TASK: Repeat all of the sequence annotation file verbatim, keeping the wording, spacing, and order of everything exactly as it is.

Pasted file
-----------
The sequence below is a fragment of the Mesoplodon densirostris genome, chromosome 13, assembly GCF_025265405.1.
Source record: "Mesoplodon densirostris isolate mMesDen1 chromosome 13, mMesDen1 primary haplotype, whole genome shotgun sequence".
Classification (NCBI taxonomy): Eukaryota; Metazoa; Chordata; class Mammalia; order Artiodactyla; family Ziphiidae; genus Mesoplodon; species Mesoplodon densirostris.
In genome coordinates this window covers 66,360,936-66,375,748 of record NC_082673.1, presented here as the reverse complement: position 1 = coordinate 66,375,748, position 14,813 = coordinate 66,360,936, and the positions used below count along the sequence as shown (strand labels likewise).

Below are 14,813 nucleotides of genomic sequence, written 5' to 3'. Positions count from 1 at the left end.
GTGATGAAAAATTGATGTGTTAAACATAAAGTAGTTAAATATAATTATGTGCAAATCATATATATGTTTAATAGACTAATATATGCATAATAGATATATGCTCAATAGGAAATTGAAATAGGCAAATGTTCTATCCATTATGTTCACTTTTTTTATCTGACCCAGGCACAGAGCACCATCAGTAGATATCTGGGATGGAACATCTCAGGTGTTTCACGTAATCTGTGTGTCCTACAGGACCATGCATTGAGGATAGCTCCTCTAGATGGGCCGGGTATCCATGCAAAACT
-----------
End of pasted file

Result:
The sequence below is a fragment of the Mesoplodon densirostris genome, chromosome 13, assembly GCF_025265405.1.
Source record: "Mesoplodon densirostris isolate mMesDen1 chromosome 13, mMesDen1 primary haplotype, whole genome shotgun sequence".
Classification (NCBI taxonomy): Eukaryota; Metazoa; Chordata; class Mammalia; order Artiodactyla; family Ziphiidae; genus Mesoplodon; species Mesoplodon densirostris.
In genome coordinates this window covers 66,360,936-66,375,748 of record NC_082673.1, presented here as the reverse complement: position 1 = coordinate 66,375,748, position 14,813 = coordinate 66,360,936, and the positions used below count along the sequence as shown (strand labels likewise).

Below are 14,813 nucleotides of genomic sequence, written 5' to 3'. Positions count from 1 at the left end.
GTGATGAAAAATTGATGTGTTAAACATAAAGTAGTTAAATATAATTATGTGCAAATCATATATATGTTTAATAGACTAATATATGCATAATAGATATATGCTCAATAGGAAATTGAAATAGGCAAATGTTCTATCCATTATGTTCACTTTTTTTATCTGACCCAGGCACAGAGCACCATCAGTAGATATCTGGGATGGAACATCTCAGGTGTTTCACGTAATCTGTGTGTCCTACAGGACCATGCATTGAGGATAGCTCCTCTAGATGGGCCGGGTATCCATGCAAAACT